As we discussed earlier, there are two main types of property: real property and personal property. Personal property, all items that are not land or things fixed to land, can be further split into two categories: tangible and intangible.
What is tangible property?
Objects that are tangible property can be physically touched, held, and moved. Some examples of tangible property include household goods, cars, and jewelry.
What is intangible property?
Unlike tangible property, intangible property cannot be touched or felt. There is usually still some type of record of intangible property which proves ownership and that it has value. Some examples of intangible property are stocks, bonds, patents, copyrights, and promissory notes from people who owe you money. In the case of a promissory note, there is no literal value in the piece of paper, but rather there is underlying value in the debt owed to you by the promisor.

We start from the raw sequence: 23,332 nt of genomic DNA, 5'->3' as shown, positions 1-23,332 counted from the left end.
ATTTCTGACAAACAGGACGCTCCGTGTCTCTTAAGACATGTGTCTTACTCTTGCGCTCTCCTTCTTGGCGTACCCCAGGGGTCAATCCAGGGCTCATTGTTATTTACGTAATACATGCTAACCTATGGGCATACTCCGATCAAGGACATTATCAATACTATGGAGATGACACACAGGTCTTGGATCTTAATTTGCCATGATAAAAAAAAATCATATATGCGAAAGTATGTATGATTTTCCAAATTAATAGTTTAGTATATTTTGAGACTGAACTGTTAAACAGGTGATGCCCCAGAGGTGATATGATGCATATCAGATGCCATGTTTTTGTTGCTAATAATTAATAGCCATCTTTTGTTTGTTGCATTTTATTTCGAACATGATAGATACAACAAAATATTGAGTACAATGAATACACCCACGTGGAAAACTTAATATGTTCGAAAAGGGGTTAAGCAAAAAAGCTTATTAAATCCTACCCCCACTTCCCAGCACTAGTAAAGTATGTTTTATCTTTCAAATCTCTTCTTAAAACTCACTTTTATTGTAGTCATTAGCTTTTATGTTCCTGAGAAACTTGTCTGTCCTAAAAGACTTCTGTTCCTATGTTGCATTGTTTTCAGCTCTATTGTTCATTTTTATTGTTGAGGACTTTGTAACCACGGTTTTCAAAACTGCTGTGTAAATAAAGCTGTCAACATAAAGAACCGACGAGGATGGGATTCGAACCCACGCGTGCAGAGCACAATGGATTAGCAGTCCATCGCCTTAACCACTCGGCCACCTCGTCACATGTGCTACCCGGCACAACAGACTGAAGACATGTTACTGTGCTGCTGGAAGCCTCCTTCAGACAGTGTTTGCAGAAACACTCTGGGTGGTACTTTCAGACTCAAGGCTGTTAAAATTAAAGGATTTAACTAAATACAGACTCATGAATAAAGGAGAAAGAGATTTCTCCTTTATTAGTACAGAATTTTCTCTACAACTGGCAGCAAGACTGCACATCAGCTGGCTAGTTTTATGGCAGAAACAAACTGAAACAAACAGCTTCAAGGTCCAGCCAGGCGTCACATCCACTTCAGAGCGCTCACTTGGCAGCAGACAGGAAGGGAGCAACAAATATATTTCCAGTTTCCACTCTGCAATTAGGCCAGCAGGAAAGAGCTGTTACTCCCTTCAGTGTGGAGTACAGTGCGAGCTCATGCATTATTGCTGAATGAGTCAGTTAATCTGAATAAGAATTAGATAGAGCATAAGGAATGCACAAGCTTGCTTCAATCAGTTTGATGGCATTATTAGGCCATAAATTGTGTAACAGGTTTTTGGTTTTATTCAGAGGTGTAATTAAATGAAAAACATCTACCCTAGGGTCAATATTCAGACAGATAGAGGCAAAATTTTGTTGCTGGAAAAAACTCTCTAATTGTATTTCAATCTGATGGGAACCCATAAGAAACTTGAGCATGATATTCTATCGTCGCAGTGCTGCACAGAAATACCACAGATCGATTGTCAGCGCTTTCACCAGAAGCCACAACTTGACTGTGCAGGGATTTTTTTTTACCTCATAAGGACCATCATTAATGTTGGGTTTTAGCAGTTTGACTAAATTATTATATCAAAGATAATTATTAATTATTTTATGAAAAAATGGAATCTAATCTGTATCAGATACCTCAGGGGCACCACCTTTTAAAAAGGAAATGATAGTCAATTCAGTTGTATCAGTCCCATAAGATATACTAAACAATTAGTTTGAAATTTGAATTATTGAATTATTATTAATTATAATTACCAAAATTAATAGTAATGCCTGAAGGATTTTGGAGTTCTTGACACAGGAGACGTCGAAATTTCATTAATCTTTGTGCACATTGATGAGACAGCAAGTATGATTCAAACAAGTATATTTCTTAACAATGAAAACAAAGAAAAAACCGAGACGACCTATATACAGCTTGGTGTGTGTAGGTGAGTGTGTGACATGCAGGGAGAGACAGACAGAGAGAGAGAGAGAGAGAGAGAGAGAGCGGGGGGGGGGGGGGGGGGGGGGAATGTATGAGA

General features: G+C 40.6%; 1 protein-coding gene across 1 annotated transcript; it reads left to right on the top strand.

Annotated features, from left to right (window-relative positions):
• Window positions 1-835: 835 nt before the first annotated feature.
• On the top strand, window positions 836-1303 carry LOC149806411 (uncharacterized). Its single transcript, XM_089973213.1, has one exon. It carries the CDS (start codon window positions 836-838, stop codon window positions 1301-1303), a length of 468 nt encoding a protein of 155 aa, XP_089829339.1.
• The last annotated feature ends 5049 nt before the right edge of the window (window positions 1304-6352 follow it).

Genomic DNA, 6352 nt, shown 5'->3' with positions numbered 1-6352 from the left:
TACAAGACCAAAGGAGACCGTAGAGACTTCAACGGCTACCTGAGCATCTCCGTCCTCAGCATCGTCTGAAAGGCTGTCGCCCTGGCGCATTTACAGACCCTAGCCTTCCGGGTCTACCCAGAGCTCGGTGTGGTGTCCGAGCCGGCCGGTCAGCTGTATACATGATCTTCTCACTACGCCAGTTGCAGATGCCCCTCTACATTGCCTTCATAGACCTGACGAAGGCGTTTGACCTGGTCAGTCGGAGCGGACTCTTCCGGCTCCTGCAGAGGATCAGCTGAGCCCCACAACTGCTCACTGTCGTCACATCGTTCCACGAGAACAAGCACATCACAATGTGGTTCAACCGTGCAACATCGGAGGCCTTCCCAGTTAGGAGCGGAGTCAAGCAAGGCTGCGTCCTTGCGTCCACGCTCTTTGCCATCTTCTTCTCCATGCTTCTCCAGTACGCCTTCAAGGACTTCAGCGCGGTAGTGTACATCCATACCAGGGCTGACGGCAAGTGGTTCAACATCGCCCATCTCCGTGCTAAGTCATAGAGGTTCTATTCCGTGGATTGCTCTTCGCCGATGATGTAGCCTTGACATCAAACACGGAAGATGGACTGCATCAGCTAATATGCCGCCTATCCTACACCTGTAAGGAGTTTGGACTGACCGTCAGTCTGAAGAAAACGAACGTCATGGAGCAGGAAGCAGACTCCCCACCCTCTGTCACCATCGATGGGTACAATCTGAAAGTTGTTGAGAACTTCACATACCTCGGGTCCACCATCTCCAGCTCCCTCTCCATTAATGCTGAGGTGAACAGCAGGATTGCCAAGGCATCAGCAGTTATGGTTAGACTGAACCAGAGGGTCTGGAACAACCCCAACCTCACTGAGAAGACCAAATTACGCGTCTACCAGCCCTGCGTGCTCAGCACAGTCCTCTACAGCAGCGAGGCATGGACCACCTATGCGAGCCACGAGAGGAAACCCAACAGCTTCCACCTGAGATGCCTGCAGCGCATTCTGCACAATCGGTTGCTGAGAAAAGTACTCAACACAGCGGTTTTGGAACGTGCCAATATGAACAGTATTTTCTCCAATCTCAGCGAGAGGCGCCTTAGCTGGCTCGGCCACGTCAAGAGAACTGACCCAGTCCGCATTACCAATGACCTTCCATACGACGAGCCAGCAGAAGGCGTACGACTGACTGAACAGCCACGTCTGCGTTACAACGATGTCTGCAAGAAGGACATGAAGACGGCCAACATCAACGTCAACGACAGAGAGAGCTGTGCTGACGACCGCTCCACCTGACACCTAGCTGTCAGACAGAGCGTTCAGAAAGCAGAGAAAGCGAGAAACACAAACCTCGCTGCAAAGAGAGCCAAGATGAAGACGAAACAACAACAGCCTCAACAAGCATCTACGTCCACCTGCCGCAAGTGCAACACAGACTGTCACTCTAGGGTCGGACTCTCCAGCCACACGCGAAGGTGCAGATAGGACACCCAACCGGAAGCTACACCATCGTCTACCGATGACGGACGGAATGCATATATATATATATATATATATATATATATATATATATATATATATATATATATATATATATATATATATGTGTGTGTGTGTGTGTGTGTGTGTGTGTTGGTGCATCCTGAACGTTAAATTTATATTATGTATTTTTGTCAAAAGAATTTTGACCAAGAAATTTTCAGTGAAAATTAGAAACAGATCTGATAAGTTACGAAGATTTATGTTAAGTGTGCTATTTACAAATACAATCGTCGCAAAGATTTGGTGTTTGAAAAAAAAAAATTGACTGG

When planning your estate you are essentially organizing your property: real and personal, tangible and intangible. You have worked throughout your entire life for the assets that you own. It is generally easy to think of the real property you have because it is large (i.e. your house). However, things can get more complicated when considering all of the personal property, both tangible and intangible that surely has value to you and your family. A proper estate plan will simplify and put order to all of your property.
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Darol Tuttle, Attorney at Law, P.S. services clients in Washington State to include Thurston County, Pierce County, King County and Snohomish County to include cities such as Olympia, Tacoma, Gig Harbor, Federal Way, Puyallup, Sumner, Auburn, Kent, Seattle, Burien, Des Moines, Renton, Kirkland, Bellevue, Redmond, Seattle, Lynnwood, Edmonds and Everett.Written by Darol Tuttle, Attorney at Law